5. I am also a night owl. I get my best studying and work done after the wife and daughter have gone to bed and there are no distractions. Early mornings? Forget about it. I am pretty much useless before 8:00 AM. The only time you’ll find me awake at 5:00 AM is if I’ve been up all night.
    I haven’t concluded that my internal clock is set to Hawaii time, but I have concluded that my internal clock is not on a 24 hour per day schedule. It seems to be on a 25 or 26 hour per day schedule. I need about 7-8 hrs of sleep to be a functional person, but that sleep holds me for about 18-19 hours. As a result, I have extreme difficulty fitting into a normal sleeping schedule. I have to stay up late to get tired and get to sleep, but then I can’t get enough sleep to function the next day at work. Vicious cycle.

    Comment by Capt. Obsidian — September 12, 2006 @ 1:33 pm

  6. Of course the quiet place and clear mind are the important thing. Try the temple, whenever it is you can get there.

    Comment by Doc — September 12, 2006 @ 2:06 pm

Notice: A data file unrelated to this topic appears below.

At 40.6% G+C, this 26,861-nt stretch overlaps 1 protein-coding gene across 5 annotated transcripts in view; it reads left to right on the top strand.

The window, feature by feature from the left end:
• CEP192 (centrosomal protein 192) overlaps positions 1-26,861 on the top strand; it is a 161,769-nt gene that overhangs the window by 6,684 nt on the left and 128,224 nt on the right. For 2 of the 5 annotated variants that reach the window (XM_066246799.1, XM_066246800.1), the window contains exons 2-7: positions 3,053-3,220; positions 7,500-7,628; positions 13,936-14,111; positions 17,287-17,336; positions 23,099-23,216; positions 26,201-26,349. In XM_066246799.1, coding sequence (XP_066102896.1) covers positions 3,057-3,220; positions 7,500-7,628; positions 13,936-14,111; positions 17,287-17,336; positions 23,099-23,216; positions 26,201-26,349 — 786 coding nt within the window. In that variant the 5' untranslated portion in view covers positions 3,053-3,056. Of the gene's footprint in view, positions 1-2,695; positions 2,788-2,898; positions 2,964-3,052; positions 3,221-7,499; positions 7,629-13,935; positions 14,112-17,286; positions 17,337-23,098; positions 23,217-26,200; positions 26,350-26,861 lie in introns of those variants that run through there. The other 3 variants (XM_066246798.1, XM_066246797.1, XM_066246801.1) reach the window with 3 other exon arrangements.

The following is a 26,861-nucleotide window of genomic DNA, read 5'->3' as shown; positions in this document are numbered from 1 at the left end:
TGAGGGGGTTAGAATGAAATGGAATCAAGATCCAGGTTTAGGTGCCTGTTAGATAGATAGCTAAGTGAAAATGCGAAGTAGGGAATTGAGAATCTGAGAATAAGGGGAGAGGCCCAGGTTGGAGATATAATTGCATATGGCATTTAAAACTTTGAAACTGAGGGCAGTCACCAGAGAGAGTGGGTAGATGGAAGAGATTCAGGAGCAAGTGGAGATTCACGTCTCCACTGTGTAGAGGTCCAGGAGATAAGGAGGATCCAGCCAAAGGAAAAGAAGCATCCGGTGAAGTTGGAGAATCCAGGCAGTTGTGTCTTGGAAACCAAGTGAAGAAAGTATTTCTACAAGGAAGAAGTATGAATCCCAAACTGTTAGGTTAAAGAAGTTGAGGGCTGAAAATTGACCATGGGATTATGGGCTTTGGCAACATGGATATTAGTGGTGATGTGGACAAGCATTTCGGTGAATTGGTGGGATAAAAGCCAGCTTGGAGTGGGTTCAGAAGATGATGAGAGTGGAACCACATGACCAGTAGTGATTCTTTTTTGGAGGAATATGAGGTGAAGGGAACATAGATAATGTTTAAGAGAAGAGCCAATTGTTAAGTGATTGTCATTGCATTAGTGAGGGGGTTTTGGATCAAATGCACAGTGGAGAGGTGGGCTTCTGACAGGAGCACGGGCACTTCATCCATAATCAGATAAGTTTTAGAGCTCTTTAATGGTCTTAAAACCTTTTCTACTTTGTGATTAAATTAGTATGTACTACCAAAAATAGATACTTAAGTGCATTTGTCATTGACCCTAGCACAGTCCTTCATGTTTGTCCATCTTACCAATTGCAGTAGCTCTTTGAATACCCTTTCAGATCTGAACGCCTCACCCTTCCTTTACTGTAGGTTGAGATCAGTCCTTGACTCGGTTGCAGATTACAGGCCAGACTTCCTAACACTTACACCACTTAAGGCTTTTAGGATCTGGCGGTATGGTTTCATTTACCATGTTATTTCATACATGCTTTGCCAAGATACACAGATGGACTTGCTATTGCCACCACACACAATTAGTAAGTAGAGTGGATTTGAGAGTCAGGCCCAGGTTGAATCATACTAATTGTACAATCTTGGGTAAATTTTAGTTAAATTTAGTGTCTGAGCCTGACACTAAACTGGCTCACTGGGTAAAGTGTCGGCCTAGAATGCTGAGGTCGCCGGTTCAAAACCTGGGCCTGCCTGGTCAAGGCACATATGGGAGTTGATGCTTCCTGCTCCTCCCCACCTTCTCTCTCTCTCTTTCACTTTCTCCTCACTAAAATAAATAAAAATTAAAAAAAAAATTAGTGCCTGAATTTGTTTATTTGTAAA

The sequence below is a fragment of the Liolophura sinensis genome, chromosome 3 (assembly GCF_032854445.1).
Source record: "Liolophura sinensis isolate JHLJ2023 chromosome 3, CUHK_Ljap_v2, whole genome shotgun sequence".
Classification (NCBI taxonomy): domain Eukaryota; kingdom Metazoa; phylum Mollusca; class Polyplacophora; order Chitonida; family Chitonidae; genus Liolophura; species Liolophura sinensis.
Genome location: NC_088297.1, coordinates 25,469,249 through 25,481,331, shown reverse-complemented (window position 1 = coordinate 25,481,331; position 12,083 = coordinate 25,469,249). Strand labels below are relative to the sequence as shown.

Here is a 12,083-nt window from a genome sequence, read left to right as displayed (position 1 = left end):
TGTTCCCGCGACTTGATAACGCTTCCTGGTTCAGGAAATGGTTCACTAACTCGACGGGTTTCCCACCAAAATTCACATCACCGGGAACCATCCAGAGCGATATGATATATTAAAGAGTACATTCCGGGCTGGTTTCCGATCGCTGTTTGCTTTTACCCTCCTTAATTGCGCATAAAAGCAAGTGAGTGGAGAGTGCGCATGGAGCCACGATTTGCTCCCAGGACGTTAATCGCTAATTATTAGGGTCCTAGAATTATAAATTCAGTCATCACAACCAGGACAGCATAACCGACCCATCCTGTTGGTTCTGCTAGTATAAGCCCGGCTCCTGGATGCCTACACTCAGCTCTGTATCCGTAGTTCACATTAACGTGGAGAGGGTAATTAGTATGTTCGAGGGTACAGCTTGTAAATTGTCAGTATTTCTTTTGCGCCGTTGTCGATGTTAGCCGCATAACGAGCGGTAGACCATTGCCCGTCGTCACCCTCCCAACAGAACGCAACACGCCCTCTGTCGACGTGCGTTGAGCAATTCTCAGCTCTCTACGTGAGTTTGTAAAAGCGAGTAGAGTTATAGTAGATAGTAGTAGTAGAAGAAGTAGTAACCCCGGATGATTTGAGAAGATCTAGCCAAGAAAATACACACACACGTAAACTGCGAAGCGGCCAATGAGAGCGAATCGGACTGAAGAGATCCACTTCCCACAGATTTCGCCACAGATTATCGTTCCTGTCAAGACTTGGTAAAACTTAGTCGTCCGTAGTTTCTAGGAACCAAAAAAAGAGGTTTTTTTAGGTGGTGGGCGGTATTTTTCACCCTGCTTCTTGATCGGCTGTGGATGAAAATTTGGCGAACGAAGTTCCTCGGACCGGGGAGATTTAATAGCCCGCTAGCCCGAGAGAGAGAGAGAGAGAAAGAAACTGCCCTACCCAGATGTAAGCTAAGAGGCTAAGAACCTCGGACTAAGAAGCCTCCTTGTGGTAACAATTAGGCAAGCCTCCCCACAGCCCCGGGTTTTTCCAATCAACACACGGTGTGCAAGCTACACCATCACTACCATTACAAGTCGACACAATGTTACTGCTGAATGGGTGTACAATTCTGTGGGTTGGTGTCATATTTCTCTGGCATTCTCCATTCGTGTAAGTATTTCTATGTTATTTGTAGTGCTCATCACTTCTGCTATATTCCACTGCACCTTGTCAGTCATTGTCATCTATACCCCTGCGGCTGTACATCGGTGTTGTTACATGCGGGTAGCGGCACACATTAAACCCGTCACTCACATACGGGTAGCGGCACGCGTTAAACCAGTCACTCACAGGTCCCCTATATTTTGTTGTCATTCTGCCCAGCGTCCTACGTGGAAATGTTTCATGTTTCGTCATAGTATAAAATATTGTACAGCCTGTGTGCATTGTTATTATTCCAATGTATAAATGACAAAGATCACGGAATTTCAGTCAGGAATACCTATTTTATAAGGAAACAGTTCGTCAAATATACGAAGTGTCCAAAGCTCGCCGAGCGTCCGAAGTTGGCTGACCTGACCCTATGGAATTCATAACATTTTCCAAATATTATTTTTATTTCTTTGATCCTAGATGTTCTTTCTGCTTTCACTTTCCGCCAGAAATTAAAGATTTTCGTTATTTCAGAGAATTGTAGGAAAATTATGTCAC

7. Geoff,
    Sounds like you need a Red Bull, mate.

    Comment by Ronan — September 12, 2006 @ 2:14 pm

  8. Dan – I’m not talking about sleeping long hours, I’m talking about beinga night person instead of a morning person. I don’t think one is better than th other despite the popular Mormon conceptions to the contrary.

    Stapley – Alright, I don enjoy an occasional 8+ hours of sleep…

    Capt. – That sounds like me. I go on 6+ hours for a few nights (inching later and later and then catch up on a weekend or something like a 8-9 hour sleep.

    Doc – Agreed. But not so much in the early morning sessions for me…

    Ronan – Hehe… So you think a Red Bull at 5 AM might help one commune with God?

    Comment by Geoff J — September 12, 2006 @ 3:34 pm

  9. Aloha

    Comment by Jacob — September 12, 2006 @ 3:43 pm

  10. I’m a nothing-person. As in, I’m not a morning person. I’m not a night person. I’m not an afternoon person. There is no time of the day when I have extra energy.

    Seminary started this week. I’ve gotten up at 5:20 to get the kids there yesterday and today. And if we can’t find someone who’ll give them a ride within two weeks, they’re not going anymore. If I have to do two weeks of this I will seriously break down crying from exhaustion in the car in an Olive Garden parking lot. At least, that’s what happened last year when I tried it.